Once you decide how much you can pay your trainers, you have many options for structuring the compensation packages:

  • Straight percentage of revenue
  • Sliding scale
  • Tiered Plan
  • Hourly/Salary

Here is how each of those work:

Straight Percentage of Revenue. In this structure, you decide on a percentage that goes to the trainer and a percentage that goes to the business. For example, if you set it up so that 50 percent of the fee goes to the trainer and 50 percent to the business, then the trainer will receive $30 of a $60 session payment.

Pros:

  • Your risk is lessened since you only pay trainers when they generate revenues for your business.
  • It is an easy system to calculate payroll

Cons:

  • In many states, if your trainers are employees, they cannot perform administrative duties or complimentary sessions with no pay. So you will need to develop a wage for when they are not with paying clients but are conducting business within your facility.
  • This system often forces the trainer to work long hours to obtain a full work day. For example, they may train a few early morning clients, have a couple of hours off, then see a few lunch clients and then experience another lag time and then have to train a few clients after work and evening clients to make up a full eight hour day. This can quickly lead to burn-out.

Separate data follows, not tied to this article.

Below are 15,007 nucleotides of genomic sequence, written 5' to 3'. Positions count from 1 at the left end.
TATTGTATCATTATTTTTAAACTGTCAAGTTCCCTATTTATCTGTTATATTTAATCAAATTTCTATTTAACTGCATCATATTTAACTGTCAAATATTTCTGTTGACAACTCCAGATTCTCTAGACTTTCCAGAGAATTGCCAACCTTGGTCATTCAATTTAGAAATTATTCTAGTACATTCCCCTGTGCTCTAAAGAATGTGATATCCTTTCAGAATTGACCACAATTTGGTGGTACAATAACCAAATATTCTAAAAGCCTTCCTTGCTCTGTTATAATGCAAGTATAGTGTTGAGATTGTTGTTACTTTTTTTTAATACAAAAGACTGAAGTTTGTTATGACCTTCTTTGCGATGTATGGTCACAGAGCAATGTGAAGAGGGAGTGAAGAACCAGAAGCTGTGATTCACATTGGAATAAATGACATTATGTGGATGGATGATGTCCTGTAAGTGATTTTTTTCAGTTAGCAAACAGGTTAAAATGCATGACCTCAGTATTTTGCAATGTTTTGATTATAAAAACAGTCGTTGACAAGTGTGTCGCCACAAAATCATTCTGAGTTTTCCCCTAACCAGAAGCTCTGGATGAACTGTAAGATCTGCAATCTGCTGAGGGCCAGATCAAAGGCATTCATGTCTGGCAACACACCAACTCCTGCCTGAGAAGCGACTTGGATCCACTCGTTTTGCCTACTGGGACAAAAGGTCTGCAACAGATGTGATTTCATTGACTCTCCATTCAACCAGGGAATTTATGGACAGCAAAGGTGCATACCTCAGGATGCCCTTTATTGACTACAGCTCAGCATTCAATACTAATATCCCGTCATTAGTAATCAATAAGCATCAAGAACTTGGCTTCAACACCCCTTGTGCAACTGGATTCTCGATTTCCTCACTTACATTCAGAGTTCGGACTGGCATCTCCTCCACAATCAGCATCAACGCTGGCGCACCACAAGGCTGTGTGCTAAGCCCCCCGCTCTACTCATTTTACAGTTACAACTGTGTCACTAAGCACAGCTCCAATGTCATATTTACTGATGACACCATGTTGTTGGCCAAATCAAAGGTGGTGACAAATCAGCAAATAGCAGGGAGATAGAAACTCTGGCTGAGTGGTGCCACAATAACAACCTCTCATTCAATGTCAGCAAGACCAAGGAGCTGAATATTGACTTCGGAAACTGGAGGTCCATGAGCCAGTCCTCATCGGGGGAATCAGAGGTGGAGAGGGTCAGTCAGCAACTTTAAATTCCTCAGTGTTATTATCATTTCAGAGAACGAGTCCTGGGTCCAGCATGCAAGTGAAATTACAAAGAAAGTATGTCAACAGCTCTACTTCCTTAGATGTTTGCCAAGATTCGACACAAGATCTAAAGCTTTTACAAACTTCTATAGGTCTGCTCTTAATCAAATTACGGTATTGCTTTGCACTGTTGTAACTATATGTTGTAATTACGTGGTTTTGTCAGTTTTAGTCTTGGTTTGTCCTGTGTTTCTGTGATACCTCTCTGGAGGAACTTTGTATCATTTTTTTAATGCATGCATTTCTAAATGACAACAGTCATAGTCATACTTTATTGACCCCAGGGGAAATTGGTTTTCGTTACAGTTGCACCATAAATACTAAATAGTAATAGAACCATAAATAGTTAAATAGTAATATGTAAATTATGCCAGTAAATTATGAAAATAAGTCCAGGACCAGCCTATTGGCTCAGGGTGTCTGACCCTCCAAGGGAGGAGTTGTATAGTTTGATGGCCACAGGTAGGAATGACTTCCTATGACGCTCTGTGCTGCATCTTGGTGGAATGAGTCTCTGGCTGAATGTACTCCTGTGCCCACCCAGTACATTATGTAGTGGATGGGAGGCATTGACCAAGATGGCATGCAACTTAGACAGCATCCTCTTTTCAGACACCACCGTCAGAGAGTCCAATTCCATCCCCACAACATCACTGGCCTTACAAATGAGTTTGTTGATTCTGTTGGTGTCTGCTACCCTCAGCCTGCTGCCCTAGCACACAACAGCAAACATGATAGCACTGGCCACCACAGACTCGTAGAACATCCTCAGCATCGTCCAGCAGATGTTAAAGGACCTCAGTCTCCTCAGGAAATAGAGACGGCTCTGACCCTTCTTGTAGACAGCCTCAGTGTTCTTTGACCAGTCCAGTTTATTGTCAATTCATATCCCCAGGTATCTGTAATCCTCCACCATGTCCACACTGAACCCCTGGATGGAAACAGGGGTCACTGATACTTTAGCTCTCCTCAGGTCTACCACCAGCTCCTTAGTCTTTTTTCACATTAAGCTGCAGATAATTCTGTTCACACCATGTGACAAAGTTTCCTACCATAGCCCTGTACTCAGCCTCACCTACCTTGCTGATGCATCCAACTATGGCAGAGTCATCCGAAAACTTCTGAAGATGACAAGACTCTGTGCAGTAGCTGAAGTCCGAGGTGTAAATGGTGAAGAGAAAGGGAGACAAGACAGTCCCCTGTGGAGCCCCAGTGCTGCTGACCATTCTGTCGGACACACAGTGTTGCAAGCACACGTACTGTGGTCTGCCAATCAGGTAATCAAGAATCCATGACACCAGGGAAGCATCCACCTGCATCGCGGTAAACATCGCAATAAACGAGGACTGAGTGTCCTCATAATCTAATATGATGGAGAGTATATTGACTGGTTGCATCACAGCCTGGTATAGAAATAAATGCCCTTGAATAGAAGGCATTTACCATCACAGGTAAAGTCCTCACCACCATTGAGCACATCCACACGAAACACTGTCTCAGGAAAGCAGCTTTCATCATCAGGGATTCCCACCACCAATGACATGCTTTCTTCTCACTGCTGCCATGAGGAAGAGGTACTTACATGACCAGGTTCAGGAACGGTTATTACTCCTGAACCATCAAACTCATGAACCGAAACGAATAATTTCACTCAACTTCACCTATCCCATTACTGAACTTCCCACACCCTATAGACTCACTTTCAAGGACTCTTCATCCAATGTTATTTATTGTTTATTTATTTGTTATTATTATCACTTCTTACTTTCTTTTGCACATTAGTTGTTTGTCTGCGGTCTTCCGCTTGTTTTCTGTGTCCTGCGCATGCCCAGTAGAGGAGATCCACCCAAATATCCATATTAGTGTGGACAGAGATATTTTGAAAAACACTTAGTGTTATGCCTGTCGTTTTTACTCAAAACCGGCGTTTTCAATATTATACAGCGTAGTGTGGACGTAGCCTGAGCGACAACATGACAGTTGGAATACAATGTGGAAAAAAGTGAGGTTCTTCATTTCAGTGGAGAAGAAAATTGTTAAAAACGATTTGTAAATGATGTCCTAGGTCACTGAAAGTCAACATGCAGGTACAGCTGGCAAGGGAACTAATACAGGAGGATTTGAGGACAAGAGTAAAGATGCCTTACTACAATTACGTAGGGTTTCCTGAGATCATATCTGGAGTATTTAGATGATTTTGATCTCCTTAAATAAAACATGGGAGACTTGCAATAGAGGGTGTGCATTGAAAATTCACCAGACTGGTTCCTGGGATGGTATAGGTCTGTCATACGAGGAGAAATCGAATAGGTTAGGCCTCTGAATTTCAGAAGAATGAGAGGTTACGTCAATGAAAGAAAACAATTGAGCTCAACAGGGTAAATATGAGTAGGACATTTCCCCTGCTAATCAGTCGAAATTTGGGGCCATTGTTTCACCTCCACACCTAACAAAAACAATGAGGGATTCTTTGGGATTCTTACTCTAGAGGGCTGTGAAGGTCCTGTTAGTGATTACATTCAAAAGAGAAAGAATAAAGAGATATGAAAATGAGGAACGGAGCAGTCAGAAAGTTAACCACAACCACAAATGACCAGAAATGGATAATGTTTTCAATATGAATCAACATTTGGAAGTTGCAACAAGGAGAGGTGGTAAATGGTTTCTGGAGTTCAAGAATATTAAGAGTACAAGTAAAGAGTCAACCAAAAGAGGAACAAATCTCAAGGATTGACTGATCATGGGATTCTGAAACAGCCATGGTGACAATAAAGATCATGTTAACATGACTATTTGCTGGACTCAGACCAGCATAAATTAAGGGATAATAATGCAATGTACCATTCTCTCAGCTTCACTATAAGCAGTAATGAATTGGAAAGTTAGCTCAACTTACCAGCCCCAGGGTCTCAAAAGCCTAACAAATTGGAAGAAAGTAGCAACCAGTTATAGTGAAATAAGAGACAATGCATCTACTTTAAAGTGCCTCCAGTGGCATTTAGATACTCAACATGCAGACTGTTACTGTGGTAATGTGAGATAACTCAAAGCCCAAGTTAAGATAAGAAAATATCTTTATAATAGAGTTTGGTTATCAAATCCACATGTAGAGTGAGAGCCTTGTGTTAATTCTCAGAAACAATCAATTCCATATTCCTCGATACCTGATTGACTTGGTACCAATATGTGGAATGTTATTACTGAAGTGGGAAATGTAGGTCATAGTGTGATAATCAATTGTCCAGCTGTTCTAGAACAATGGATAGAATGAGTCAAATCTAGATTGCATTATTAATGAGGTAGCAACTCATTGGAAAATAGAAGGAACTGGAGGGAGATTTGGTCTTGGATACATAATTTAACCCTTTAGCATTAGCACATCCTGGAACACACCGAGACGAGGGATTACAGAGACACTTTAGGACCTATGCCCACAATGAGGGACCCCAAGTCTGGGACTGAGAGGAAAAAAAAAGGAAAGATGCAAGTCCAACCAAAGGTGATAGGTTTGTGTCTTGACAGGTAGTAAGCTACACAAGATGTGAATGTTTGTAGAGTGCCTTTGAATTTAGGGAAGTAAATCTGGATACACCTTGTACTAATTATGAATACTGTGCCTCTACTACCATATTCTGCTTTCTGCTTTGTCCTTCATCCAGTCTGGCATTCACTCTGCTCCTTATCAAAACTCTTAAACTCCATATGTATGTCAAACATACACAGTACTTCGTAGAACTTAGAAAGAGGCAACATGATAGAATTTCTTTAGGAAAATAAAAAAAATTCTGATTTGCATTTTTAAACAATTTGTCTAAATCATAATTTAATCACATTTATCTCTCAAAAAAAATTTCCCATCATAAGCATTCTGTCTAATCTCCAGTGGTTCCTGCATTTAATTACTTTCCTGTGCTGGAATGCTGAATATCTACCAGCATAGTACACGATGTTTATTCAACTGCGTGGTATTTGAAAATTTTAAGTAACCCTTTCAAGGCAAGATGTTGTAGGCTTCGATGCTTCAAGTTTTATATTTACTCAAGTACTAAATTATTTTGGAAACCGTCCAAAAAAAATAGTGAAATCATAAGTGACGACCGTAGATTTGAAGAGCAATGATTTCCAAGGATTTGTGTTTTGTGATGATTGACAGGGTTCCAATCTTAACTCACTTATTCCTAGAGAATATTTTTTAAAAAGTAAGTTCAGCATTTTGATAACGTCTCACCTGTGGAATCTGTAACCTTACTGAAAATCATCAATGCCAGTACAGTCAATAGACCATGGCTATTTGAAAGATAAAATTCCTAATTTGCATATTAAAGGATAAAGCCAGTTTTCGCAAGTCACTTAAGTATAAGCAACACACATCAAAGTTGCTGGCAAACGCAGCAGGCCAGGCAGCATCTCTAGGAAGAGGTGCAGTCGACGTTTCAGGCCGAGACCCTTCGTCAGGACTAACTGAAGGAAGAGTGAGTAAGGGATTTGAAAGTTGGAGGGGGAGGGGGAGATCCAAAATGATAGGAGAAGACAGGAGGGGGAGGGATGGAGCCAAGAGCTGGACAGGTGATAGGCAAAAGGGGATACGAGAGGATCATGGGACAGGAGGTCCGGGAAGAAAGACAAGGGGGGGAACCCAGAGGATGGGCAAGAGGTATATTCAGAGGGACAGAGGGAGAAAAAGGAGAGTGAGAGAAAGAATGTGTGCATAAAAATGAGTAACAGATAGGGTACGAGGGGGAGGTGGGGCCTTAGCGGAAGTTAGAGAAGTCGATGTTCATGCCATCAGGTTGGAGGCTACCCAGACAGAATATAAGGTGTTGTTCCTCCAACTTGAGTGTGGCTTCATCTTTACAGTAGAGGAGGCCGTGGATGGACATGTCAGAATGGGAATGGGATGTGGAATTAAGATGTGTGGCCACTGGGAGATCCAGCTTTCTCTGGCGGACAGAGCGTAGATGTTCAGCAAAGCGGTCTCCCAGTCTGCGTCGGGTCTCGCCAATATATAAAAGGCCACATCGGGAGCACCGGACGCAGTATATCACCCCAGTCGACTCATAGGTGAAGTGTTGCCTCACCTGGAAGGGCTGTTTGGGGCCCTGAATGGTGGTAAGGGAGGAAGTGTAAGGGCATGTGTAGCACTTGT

• This system can get tricky if you offer packages with different rates. For example, if one client purchased 10 sessions at $60 per hour and another client purchased 20 sessions at $58 per hour, the trainer would make a different rate for different clients. You would need to ensure you have a good system for tracking training sessions and various rates.

Sliding Scale. In this system, you pay the trainer more based on their performance. For example, let’s say the average client fee is $60. The trainer pay may be as follows:

  • One to five sessions per week equals $17 per session for the trainer
  • Six to 10 sessions per week equals $18 per session for the trainer
  • 11 to 14 sessions per week equals $19 per session for the trainer
  • 15 to 20 sessions per week equals $20 per session for the trainer
  • 21 to 24 sessions per week equals $21 per session for the trainer
  • 25+ sessions per week equals $22 per session for the trainer

Pros:

  • This system rewards the trainers who are performing more for your business. They receive a higher hourly wage.
  • It encourages trainers to get more clients and work more hours because they would have the potential to make a greater hourly wage.

Cons:

  • This system can be a nightmare to manage when completing payroll since trainers’ rates will change week by week depending on how many sessions they complete.